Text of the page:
Was the Famed Poet Marianne Moore Hired to Name the Car That Would Ultimately be Known as the Edsel?

Here is the latest in a series of examinations into urban legends related to poetry and poets and whether they are true or false. Click here for an archive of all poetry legends featured so far.

POETRY URBAN LEGEND: Marianne Moore was asked to come up with a name for the brand of car that eventually became known as the Edsel.

Marianne Moore was one of the most acclaimed Modernist poets of the 20th Century, with a Pulitzer Prize and a National Book Award on her mantelpiece.

A darling of the New York literary circle, Moore branched out into other areas, as well, particularly the sports world.

Moore was a major supporter of the New York Yankees, and even threw out of the first pitch for the 1968 season (she had a stroke later that year, and would pass away in 1972 after a series of strokes).

She also was a big fan of Muhammad Ali, even writing the liner notes to his spoken word album, I Am The Greatest…

But perhaps the oddest area where Moore lent her services was as an auto marketer!!

One of the biggest public relations production of the 1950s was the debut of Ford’s latest line of cars, which was set to debut in 1958.

Ford noticed that their line of Lincoln cars, which they had devised as a middle class brand, had trended upward and was now basically an “upper class” car, if you would. So Ford felt that they might as well change their marketing and push the car from that angle, and then introduce a new line of cars to take over the “middle class” spot in their lineup that the Lincoln once held.

Especially with salaries on the rise in the mid-50s, they felt that by the mid-60s the middle class of America would have much more buying power, and they wanted to have a car there for those people.

The car was only known as the E-Car (experimental car), and Ford hired an advertisting agency to come up with names for the line of cars.

The ad agency, Foote, Cone and Belding, ended up giving them over 6,000 possibilities, none of which went over big with Ford (although they liked the names Citation, Corsair, Pacer and Ranger enough to use them as the sub-set names for the line of cars, you know, like Lincoln Premiere, Lincoln Continental, etc.).

So, with over 6,000 possible names, the head of marketing research at Ford, David Wallace, sent out an unofficial request to Marianne Moore for her input and suggestions.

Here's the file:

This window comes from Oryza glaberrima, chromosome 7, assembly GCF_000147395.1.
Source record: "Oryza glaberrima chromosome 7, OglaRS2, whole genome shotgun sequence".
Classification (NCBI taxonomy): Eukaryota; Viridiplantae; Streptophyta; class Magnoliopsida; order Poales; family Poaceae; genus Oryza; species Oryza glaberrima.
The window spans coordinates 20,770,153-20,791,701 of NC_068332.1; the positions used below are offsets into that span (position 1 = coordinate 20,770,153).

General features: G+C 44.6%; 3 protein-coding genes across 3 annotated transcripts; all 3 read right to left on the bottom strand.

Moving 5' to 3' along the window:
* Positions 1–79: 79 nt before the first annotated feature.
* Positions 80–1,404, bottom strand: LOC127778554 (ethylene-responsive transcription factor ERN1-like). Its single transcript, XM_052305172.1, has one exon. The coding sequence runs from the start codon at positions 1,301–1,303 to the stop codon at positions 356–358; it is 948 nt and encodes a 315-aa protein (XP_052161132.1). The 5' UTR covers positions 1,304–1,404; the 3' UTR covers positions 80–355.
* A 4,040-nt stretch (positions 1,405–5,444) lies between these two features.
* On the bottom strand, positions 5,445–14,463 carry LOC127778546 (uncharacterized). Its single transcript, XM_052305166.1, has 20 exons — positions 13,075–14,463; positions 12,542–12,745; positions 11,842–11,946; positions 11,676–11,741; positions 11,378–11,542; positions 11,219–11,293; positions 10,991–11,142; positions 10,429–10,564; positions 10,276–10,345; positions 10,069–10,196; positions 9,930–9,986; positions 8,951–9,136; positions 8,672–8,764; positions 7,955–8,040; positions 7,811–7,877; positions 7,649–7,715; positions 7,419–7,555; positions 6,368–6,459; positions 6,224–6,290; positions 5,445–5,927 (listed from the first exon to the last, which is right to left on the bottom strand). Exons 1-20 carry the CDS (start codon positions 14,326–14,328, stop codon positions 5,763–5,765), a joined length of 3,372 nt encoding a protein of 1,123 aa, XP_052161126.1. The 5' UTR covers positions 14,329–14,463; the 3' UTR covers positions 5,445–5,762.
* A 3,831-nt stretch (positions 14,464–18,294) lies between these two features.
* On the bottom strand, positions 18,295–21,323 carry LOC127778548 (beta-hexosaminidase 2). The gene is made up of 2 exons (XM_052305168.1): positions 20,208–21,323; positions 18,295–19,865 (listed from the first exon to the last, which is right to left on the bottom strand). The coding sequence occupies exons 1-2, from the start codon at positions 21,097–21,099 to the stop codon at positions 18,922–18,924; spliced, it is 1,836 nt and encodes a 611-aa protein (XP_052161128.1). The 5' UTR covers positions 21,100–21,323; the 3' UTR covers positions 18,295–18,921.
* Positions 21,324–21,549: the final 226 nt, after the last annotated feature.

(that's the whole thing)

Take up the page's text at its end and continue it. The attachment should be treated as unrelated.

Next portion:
And her suggestions were pretty out there (but awesome)!

She suggested names like “Resilient Bullet”, “Ford Silver Sword”, “Mongoose Civique”, “Varsity Stroke”, “Pastelogram, “Andante con Moto” and perhaps her most (in)famous, “Utopian Turtletop.”

In the end, Ford decided on the one name that, at the beginning of the process, they said they did not want to use, Edsel Ford (founder of the company)’s first name, Edsel.

Wallace wrote to her to say:

We have chosen a name out of the more than 6,000-odd candidates that we gathered. It fails somewhat of the resonance, gaiety and zest we were seeking. But it has a personal dignity and meaning to many of us here. Our name, dear Miss Moore, is—Edsel.

Now perhaps the name was not particularly good, but more likely, the car just wasn’t all that unique, so even though it had one of the biggest promotional pushes in the history of advertising, the Edsel line was a failure and closed up shop within two years of its 1958 debut.

If only they had named it the Utopian Turtletop…

The legend is…


Feel free (heck, I implore you!) to write in with your suggestions for future installments! My e-mail address is bcronin@legendsrevealed.com.

One Response to “Was the Famed Poet Marianne Moore Hired to Name the Car That Would Ultimately be Known as the Edsel?”

  1. One of the problems with the Edsel was that the United States was headed into a recession in 1958, and big cars like the Edsel were falling out of favor. Also, the car was sold through a separate dealer network, and not through Ford or Lincoln-Mercury dealers. Ford considered using the name on a compact car that was introduced in 1960; that car became the Mercury Comet. The Edsel itself ran just three model years – 1958, ’59 and ’60. Ford took a considerable financial bath over it – some $500 million.

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